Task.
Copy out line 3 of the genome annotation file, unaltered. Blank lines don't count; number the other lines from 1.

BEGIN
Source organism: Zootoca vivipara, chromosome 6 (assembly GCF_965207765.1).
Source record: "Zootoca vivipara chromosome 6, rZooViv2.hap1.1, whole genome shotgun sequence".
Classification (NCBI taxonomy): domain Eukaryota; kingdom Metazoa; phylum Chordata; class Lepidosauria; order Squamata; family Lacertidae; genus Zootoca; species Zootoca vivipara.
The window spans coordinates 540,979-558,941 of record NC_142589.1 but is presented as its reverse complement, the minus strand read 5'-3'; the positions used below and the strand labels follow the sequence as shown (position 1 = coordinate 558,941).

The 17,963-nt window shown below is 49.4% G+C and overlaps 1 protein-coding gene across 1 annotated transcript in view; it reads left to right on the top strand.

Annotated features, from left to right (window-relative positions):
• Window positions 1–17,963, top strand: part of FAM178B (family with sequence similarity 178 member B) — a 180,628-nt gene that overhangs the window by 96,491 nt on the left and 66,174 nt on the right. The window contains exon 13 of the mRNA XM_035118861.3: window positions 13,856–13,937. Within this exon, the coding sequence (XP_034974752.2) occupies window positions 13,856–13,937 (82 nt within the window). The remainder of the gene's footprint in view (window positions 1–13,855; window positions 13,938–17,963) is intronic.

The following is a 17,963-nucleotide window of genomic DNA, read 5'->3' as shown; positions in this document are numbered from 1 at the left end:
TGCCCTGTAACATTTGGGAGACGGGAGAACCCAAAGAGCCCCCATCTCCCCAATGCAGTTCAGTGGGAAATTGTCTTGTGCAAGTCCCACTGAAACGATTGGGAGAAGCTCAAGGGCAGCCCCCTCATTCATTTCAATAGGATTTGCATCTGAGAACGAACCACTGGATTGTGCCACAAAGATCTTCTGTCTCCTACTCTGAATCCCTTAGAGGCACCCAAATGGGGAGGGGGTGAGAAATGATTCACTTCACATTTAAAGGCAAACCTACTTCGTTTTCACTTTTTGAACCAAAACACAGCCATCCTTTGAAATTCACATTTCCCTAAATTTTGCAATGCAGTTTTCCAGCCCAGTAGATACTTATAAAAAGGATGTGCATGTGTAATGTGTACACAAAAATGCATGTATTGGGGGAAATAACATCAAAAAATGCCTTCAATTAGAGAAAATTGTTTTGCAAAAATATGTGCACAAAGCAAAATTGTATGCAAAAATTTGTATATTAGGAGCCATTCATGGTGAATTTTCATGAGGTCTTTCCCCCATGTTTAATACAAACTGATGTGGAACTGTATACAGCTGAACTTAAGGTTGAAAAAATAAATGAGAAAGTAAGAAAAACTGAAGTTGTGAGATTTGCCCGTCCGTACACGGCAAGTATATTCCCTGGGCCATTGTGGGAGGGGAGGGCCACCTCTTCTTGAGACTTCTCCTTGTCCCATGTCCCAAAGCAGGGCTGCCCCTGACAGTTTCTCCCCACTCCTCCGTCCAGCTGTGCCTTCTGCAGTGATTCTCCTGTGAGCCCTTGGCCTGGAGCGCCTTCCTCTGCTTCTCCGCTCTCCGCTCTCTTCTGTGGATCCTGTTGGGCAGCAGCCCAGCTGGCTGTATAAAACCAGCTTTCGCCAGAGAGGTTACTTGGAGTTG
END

Classification (NCBI taxonomy): domain Eukaryota; kingdom Metazoa; phylum Chordata; class Lepidosauria; order Squamata; family Lacertidae; genus Zootoca; species Zootoca vivipara.